Indian scientists, along with their collaborators, claimed to have solved a century-old problem of defrosting matter and put a sign-post on the map of states of matter which existed in the early universe.
“The new findings give us insight into the states of matter that existed in the beginning of the universe,” said Sourendu Gupta, lead investigator of the Tata Institute of Fundamental Research (TIFR) and one of the scientists associated with the research project.
“This is the first time theoretical and experimental physicists have come together to put the sign-post on the map of states of matter described by a theory called Quantum Chromo Dynamics (QCD),” he told PTI.
Other collaborators in the project are from the US and China.
The universe was born as a hot soup of quarks, gluons and other particles. As it cooled, the soup of quarks and gluons eventually congealed into protons, neutrons and the other atomic nuclei which exist today, Gupta said.
Experiments were conducted at Relativistic Heavy-Ion Collider (RHIC) in Brookhaven Laboratory, New York, while theoretical work was done on a supercomputer at TIFR here.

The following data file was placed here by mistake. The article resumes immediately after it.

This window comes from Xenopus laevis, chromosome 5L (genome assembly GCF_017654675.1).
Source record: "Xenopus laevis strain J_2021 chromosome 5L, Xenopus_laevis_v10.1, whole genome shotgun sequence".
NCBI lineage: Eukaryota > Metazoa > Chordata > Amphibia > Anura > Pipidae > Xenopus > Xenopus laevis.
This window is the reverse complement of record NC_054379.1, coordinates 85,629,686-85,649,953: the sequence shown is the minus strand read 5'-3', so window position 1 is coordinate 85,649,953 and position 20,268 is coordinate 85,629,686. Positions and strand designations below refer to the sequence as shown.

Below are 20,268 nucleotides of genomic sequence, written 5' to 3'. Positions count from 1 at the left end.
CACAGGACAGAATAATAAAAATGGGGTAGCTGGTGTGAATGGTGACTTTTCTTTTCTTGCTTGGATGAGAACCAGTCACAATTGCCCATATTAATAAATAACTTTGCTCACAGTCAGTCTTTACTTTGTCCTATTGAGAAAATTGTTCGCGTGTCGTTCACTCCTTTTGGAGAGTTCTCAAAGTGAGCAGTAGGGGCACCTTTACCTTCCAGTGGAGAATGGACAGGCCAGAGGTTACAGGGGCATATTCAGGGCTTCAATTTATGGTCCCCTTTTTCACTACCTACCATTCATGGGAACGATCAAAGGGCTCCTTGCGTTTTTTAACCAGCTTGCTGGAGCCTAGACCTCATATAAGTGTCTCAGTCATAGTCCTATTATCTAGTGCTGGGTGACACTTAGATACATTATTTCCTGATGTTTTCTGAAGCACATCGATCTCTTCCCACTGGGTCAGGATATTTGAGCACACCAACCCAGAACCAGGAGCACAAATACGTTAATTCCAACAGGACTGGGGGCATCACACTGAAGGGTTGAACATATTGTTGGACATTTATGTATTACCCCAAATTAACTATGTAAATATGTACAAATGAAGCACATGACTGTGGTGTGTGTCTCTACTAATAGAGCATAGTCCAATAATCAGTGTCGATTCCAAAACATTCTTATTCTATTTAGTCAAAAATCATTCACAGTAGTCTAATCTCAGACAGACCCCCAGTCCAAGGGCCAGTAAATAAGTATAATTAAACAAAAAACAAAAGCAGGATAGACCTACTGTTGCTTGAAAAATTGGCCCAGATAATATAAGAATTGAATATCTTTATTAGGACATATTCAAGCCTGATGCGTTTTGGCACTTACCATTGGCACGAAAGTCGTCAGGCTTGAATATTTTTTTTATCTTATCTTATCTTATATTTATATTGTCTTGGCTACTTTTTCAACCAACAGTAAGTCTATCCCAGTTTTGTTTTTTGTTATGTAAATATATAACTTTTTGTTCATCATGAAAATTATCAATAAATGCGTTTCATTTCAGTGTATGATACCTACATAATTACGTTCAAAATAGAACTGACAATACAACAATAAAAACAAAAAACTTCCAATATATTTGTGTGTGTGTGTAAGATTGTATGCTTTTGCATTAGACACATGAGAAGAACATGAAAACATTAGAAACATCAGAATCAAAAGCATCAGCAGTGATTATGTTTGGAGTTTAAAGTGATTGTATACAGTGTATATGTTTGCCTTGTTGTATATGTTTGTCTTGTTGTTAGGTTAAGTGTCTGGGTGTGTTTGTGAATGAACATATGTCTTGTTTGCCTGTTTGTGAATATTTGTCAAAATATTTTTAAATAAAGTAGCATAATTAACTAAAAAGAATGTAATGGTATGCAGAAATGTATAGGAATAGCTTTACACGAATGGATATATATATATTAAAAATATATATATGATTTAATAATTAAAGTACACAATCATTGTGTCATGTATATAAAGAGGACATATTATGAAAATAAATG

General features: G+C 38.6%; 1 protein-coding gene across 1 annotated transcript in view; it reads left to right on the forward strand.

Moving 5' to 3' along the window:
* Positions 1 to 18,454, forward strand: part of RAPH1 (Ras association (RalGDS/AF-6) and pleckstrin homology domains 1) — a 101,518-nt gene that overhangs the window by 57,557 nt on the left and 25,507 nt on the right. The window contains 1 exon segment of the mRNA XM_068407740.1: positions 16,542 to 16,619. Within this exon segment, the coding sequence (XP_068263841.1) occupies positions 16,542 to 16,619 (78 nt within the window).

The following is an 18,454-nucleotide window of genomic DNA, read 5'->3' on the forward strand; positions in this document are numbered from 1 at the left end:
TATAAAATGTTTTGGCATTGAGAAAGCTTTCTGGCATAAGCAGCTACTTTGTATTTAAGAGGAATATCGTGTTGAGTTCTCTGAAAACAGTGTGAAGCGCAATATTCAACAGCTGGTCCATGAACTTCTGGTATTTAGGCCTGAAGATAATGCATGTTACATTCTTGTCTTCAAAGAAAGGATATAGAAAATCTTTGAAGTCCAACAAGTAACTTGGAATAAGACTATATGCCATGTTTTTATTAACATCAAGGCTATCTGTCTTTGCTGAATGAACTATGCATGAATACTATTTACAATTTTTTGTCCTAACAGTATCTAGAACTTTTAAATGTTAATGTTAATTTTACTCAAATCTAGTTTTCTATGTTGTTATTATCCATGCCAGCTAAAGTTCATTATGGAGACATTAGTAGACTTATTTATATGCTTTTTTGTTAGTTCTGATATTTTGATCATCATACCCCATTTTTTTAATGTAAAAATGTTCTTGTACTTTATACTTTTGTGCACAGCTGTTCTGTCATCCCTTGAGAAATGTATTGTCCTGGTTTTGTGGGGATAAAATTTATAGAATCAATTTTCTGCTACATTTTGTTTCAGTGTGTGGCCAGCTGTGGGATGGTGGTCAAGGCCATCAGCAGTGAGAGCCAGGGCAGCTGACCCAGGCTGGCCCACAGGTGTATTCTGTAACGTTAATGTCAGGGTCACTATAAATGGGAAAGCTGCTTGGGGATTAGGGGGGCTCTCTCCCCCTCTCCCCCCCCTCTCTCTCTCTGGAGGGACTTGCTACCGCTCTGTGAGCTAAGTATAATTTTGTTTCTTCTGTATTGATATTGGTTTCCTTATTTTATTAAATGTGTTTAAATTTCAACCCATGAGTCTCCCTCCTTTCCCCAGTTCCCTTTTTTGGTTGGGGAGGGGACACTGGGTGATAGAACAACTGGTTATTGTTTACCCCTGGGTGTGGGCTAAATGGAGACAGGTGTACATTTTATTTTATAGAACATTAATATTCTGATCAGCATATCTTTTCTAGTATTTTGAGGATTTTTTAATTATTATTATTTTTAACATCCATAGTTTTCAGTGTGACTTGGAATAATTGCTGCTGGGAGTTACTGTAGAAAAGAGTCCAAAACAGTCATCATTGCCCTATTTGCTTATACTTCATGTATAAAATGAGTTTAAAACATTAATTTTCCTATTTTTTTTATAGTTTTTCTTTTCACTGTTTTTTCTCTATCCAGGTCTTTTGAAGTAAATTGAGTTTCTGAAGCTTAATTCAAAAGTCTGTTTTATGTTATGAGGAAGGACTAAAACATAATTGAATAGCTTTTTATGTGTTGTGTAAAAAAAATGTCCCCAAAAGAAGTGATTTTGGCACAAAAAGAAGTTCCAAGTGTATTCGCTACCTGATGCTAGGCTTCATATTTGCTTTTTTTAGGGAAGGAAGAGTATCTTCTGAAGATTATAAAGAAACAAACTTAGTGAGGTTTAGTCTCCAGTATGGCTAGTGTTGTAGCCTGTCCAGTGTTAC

During experiments, scientists marked a point called the QCD cross-over temperature. Below this temperature baryonic matter can take the form of protons and neutrons (change of states of matter), he said.
This QCD cross-over occurs at a temperature of about 2 trillion Celsius. This is by far the highest temperature at which lab experiments have probed the states of matter. The surface temperature of the sun is about 5,600 Celsius, so the QCD soup is about 350 million times hotter, Gupta said.
One of the most interesting aspects of bulk matter is that it can change state, Gupta said.
This is the beginning of a new era of quantitative studies of QCD matter where theory and experiment can improve by constantly challenging each other, the TIFR scientist said.
The scientific findings have been published in the latest issue of ‘Science’ magazine.